MADISON, Wis. — From signing a budget with bipartisan support to dealing with the COVID-19 pandemic, Democratic Gov. Tony Evers said the credit for the last year's accomplishments goes to the strength and resiliency of Wisconsinites.

Watch Spectrum News 1 Political Reporter Anthony DaBruzzi's one-on-one conversation with the governor about the biggest challenges and accomplishments of 2021 above.


What do you feel was your biggest accomplishment of 2021?

“Clearly for me, we called on Wisconsinites to understand that broadband is an important thing for our state,” Gov Evers said. “The year of the broadband I declared it for 2021. And as a result of lots of efforts on the state's part and federal money part, we've been able to increase the number of households in the state of Wisconsin by 300,000 households. In addition, I feel pretty good about the fact that you know, I ran on the idea that we lower income taxes in the state of Wisconsin, and we did by 15%. We've also, you know, made sure that fixing our darn roads was a top priority. And this last year, we're finishing up with about 1,700 miles of roads.”

Gov. Tony Evers answers questions during an end of year interview.

Earlier this year, Gov. Evers directed $100 million in federal coronavirus funding to be used toward broadband expansion grants. The investment was on top of $200 million in broadband expansion which Evers' included in his state budget proposal. The Republican-controlled budget committee, however, approved $75 million less in funding than the governor had proposed.

How much credit do you take for signing the budget?

“Well, I did,” Gov. Evers said. “I suppose there would have been ways for us to figure out different ways to get money to public schools. But the fact of the matter is, I ran on the notion of reducing income taxes in the state. And so I signed that bill, and we were able to make a 15% cut over my time as governor. This is a win for the people of Wisconsin. It's not a win for the Republicans or the Democrats. It's a win. People expect us to do things, and, occasionally, we actually do things together.”

Gov. Tony Evers signs the 2021-23 state budget into law at Cumberland Elementary School in Whitefish Bay, Wis.

In July, Gov. Evers signed the Republican-authored state budget into law with 50 partial vetoes. The two-year spending plan included a $2 billion income tax cut. Both the governor and Republicans who passed the spending bill took credit for the tax cut, which was made possible by a revenue surplus.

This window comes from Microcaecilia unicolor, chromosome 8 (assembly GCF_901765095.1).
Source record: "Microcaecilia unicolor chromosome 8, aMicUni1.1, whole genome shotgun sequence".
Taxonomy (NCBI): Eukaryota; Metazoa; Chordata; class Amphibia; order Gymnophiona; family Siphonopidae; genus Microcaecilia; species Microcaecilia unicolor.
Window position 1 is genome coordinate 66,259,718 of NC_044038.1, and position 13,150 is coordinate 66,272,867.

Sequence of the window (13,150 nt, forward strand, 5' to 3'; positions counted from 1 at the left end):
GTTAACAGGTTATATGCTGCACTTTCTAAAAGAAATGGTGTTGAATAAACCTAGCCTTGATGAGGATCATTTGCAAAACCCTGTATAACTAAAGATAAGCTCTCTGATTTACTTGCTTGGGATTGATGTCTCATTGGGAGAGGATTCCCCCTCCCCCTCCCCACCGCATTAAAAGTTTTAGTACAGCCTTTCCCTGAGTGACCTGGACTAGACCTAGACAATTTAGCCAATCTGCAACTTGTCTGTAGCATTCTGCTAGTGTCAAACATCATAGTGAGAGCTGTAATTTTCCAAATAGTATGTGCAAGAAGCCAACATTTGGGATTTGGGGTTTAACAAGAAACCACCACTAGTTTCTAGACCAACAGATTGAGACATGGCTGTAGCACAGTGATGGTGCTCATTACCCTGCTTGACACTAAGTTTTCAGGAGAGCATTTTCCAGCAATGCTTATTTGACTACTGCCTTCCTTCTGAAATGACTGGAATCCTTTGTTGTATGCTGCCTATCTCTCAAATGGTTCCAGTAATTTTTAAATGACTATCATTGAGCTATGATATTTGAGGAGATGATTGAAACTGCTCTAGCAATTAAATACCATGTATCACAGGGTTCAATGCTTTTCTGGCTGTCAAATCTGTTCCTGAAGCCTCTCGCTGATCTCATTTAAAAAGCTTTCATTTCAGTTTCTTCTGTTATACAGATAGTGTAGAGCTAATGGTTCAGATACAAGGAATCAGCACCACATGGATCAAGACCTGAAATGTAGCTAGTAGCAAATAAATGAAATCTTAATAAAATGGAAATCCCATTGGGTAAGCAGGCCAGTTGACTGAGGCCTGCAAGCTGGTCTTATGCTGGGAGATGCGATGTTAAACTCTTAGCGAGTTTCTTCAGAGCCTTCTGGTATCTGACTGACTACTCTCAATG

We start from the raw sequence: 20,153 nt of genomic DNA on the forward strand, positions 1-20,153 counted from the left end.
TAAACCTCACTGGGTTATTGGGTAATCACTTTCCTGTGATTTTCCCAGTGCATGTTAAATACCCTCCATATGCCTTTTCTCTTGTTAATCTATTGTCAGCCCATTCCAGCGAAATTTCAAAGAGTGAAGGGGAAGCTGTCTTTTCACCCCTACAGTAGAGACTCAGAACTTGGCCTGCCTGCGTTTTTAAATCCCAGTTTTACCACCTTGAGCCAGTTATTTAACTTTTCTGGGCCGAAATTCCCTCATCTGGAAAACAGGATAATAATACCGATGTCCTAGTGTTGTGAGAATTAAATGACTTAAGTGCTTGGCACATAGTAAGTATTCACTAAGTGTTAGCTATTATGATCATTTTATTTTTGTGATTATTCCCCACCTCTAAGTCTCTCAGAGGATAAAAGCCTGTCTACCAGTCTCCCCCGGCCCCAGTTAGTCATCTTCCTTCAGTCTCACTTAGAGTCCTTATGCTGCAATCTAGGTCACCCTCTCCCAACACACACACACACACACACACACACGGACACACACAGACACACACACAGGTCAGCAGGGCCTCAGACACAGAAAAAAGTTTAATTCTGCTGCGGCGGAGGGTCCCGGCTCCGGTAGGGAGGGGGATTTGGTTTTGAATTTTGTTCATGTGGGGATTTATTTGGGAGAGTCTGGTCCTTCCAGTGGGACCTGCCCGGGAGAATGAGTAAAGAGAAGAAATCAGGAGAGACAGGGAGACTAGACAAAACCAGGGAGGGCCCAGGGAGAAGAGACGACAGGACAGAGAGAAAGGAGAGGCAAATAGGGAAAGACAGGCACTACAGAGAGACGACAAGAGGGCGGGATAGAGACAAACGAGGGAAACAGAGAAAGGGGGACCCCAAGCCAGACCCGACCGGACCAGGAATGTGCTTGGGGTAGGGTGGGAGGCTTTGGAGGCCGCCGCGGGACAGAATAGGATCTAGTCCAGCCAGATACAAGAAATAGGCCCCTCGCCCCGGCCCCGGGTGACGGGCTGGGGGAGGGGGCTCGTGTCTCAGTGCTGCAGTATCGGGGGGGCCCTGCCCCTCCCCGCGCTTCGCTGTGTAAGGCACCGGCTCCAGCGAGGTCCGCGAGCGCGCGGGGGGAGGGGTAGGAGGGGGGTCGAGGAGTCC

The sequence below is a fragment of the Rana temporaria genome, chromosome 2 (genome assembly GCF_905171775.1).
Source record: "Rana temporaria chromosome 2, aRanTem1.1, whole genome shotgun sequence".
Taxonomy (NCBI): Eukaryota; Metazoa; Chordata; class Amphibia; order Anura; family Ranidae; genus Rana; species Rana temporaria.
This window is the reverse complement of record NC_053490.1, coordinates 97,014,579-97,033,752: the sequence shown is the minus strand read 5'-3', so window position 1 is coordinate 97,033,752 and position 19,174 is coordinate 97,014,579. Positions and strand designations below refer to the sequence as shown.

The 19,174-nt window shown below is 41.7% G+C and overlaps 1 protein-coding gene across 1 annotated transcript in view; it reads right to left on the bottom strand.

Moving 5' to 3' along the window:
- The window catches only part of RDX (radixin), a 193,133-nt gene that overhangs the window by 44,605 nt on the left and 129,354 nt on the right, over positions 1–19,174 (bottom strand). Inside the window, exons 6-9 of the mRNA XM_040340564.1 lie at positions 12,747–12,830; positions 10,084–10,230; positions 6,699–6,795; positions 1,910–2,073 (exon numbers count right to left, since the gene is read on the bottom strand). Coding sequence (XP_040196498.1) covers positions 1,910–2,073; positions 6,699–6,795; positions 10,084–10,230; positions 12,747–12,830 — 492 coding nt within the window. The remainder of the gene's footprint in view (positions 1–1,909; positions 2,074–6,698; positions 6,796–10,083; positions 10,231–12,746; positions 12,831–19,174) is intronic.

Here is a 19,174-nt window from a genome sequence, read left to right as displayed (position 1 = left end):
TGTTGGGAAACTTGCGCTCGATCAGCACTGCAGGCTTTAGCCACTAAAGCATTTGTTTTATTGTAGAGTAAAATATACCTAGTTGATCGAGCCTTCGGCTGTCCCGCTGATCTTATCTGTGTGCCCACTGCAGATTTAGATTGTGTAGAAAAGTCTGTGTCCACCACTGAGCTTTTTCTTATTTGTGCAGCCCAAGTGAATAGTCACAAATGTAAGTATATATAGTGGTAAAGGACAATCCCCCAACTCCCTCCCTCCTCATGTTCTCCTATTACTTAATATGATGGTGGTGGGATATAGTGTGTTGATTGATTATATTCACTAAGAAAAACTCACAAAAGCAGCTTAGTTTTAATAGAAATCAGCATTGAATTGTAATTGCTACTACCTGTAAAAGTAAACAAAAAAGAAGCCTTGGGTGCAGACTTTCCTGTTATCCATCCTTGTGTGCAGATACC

Though Republican lawmakers added the tax cut to the spending plan, Evers has called it a bipartisan effort and said he could have vetoed it had he not made a promise to Wisconsin taxpayers.

Did vaccine incentives for Wisconsinites pay off?

“Those efforts to incentivize that, I think worked fine, but at the end of the day, we've always known what works, and that is get a shot,” Gov. Evers said. “We've always known as a state that our response has to be around, you know, making sure there [are] enough vaccines, making sure there's enough testing equipment, contact tracing and those types of things. So you know, we could have done two cream puffs, we could have done more money. We will continue to encourage people to do the right thing because those decisions do become life and death decisions.”

Gov. Tony Evers sits down for a one-on-one interview with Spectrum News 1 Political Reporter Anthony DaBruzzi.

From free cream puffs at the state fair to $100 gift cards, Gov. Evers has made several efforts to encourage Wisconsinites to get vaccinated against coronavirus. Between Aug. 20 and Sept. 1, which was the original length of the incentive program that was eventually extended, more than 65,000 people received their first dose.

Both incentive programs came when Wisconsin experienced a spike in COVID-19 infections from the delta variant.


To see more from Anthony's one-on-one conversation with the governor, including a look at Wisconsin's redistricting maps, click here.